The battle of Valentia (75 BC) saw Pompey defeat two of Sertorius’s subordinates and capture the city of Valentia, giving him a successful start to the campaign of 75 BC that he wasn’t able to turn into a successful conclusion to the war (Sertorian War).
At the end of the campaign of 76 BC Pompey had been forced to retreat into northern Spain to go into winter quarters. In 75 BC he returned to his earlier plan of advancing down the east coast, hoping to capture Sertorius’s bases along the coast. Sertorius himself appears to have taken up a central position, from where he could watch both Pompey and his colleague Metellus Pius, who was based in the south of Spain.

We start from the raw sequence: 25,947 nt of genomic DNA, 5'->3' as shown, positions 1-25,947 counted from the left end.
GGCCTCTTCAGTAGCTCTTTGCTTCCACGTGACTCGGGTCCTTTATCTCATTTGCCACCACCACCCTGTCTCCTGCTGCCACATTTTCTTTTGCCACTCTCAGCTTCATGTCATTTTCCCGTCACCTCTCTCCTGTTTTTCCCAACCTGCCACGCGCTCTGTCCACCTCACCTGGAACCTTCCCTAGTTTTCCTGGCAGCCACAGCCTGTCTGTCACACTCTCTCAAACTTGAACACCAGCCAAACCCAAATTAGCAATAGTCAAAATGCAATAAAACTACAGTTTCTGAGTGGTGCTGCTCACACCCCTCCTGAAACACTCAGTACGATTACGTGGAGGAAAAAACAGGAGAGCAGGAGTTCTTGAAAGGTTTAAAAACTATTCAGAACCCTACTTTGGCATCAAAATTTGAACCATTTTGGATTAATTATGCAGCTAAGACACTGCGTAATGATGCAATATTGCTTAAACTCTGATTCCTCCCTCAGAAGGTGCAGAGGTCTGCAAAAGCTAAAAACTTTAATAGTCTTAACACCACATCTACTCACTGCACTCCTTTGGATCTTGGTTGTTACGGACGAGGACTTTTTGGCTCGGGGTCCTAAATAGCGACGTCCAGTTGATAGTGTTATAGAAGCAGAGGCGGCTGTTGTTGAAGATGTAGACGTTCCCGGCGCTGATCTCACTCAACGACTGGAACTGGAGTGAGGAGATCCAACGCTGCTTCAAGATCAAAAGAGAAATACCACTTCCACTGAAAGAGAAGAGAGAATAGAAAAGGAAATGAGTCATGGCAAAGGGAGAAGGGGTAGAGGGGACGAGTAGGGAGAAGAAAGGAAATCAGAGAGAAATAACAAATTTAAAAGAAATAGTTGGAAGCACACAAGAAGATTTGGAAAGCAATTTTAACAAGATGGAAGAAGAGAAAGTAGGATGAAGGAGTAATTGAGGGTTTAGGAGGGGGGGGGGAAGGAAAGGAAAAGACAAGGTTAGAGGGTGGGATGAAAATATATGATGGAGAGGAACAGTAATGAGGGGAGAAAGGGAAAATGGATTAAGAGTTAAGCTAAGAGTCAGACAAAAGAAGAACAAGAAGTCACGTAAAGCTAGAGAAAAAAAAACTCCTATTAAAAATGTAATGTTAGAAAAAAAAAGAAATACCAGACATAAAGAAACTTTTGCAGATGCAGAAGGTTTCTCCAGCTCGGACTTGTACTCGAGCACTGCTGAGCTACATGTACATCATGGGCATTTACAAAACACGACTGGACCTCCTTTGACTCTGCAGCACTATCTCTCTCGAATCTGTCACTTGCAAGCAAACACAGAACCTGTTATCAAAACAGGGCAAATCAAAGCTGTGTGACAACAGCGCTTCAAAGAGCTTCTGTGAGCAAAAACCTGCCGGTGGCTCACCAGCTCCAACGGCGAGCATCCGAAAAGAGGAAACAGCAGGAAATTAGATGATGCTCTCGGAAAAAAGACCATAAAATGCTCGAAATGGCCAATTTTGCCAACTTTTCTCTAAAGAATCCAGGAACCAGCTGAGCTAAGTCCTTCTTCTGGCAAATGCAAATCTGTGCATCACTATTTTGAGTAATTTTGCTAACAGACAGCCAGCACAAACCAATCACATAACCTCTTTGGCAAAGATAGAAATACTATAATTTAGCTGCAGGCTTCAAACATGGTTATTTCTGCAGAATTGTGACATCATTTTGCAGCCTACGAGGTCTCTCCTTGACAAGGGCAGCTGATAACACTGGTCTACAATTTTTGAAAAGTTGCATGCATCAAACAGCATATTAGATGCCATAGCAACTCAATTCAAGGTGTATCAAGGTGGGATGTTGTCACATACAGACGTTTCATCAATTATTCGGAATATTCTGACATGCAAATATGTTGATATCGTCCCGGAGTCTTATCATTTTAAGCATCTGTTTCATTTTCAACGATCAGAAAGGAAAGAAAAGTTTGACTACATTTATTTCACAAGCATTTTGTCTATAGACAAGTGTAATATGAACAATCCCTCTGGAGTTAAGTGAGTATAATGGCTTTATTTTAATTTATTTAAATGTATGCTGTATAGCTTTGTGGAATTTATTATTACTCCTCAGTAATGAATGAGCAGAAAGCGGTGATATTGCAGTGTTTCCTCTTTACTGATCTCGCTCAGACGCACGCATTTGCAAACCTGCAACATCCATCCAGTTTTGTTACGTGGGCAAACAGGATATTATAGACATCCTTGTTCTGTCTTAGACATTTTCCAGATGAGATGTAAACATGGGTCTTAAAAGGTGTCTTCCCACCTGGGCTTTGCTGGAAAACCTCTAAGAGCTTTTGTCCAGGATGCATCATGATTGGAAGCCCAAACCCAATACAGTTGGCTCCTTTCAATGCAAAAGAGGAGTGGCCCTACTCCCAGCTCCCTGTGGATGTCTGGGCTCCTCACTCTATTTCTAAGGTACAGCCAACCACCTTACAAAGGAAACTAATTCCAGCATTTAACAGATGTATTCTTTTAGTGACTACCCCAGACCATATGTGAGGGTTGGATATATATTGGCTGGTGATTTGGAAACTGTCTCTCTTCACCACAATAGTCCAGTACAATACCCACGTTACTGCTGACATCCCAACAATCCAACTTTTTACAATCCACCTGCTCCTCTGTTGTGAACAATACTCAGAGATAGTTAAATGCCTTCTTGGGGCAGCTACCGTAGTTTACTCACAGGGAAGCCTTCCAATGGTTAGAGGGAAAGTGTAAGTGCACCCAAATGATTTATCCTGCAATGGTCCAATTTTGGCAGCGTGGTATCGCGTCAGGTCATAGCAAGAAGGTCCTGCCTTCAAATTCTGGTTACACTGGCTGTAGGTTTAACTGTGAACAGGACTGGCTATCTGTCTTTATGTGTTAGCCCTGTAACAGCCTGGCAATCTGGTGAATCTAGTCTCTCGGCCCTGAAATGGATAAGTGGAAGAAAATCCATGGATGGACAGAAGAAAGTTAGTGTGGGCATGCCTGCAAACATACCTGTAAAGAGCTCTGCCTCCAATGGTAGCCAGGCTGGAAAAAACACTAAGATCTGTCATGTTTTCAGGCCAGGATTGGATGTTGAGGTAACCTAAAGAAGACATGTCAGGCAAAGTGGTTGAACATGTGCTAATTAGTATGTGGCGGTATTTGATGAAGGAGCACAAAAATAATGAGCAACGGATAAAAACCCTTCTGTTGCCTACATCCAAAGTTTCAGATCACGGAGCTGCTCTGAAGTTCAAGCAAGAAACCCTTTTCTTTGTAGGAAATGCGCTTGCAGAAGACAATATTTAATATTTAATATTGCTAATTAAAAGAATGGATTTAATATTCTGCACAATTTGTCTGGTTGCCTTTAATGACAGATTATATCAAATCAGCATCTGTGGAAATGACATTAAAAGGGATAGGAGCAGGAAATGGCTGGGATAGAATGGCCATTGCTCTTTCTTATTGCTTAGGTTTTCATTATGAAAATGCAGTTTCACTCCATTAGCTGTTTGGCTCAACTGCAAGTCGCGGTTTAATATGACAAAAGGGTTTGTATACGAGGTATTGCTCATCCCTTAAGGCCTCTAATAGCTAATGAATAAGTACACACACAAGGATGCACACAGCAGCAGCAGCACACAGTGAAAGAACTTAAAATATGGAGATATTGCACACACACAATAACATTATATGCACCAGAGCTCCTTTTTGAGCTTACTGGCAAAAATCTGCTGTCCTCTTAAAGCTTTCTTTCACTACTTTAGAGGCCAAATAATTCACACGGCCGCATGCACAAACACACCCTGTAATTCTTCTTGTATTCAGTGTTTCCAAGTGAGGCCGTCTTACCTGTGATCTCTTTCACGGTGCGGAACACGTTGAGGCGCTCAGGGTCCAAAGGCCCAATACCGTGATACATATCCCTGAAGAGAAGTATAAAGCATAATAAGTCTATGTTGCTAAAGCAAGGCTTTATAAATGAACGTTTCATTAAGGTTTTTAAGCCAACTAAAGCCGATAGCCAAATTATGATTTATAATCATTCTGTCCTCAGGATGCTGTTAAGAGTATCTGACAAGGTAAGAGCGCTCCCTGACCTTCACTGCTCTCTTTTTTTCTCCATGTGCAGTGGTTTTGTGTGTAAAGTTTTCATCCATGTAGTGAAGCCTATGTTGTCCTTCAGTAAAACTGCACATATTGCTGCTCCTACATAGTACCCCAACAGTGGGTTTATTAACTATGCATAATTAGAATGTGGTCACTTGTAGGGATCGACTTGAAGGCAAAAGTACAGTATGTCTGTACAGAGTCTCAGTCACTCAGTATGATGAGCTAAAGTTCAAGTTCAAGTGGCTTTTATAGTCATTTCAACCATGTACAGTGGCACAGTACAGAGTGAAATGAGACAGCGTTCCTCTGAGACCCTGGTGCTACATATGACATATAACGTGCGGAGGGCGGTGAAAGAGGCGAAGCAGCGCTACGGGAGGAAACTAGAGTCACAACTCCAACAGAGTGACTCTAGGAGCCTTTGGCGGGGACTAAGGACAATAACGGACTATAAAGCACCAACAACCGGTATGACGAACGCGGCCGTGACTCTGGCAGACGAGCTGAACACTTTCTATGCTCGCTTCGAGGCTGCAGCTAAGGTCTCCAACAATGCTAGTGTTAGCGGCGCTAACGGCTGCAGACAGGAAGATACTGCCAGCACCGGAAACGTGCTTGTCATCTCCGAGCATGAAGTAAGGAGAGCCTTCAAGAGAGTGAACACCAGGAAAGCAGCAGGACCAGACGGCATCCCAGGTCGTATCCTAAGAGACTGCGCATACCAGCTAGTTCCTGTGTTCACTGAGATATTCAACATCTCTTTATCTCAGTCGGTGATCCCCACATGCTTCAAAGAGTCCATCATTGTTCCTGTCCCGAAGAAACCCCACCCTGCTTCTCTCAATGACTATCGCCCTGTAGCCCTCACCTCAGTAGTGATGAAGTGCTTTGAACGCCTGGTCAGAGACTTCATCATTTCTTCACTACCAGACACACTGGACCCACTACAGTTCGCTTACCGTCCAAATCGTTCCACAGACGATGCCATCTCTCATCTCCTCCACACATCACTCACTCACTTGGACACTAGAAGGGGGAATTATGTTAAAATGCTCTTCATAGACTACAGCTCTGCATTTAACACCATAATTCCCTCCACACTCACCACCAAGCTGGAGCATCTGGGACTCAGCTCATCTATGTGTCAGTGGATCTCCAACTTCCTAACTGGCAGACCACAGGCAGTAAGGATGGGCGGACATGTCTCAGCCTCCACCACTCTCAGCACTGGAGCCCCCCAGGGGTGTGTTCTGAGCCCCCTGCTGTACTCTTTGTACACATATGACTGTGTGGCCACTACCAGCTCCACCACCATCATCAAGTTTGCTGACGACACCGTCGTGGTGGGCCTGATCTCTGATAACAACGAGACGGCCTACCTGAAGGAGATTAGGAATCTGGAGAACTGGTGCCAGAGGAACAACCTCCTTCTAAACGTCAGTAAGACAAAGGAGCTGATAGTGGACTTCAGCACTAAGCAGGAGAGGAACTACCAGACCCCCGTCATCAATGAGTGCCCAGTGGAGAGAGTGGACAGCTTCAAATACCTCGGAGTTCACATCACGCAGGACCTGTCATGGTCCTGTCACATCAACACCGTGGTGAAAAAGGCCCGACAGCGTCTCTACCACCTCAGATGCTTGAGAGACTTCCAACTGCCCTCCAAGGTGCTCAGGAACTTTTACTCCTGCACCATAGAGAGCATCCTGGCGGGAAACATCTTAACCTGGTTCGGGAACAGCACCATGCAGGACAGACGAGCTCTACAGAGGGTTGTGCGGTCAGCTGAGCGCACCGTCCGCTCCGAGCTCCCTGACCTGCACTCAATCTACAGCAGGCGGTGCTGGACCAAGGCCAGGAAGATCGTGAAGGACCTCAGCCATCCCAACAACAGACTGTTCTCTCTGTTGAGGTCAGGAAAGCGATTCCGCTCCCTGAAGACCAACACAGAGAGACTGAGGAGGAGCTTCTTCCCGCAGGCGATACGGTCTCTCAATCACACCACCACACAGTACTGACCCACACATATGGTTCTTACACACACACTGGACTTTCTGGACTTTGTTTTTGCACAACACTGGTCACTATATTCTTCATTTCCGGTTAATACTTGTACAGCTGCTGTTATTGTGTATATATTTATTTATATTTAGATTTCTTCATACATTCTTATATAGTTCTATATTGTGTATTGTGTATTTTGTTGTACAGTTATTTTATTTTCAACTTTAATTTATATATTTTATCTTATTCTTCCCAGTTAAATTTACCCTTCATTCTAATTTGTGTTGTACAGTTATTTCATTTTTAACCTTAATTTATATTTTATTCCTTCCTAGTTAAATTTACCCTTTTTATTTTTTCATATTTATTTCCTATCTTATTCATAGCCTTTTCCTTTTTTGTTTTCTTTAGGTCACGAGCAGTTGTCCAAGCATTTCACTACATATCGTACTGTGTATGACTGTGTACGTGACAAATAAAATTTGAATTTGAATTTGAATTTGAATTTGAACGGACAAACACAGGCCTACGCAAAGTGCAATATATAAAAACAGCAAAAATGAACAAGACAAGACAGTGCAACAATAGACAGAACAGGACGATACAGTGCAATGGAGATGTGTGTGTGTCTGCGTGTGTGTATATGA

Pompey’s campaign began well. He advanced down the coast, and was attacked by Herennius and Perperna outside Valentia. The battle ended as a costly defeat for Sertorius’s men, and Pompey was able to capture Valentia.
In his Life of Pompey Plutarch records that Herennius and Perperna lost 10,000 dead in the fighting outside Valentia.
Sallust records some details of this fighting in his version of a letter that Pompey sent to the Senate asking for reinforcements. His lists it after the capture of the enemy camp at Sucro and the battle of the River Turia, as the ‘destruction of Gaius Herennius, leader of the enemy together with his army and the city of Valentia’.
In the aftermath of this victory, Pompey decided to attack Sertorius before his co-commander Metellus Pius could move up from southern Spain to share in the victory. The resulting battle of Sucro was rather inconclusive, but Sertorius was forced to retreat after Metellus arrived on the day after the battle, turning the odds too badly against Sertorius.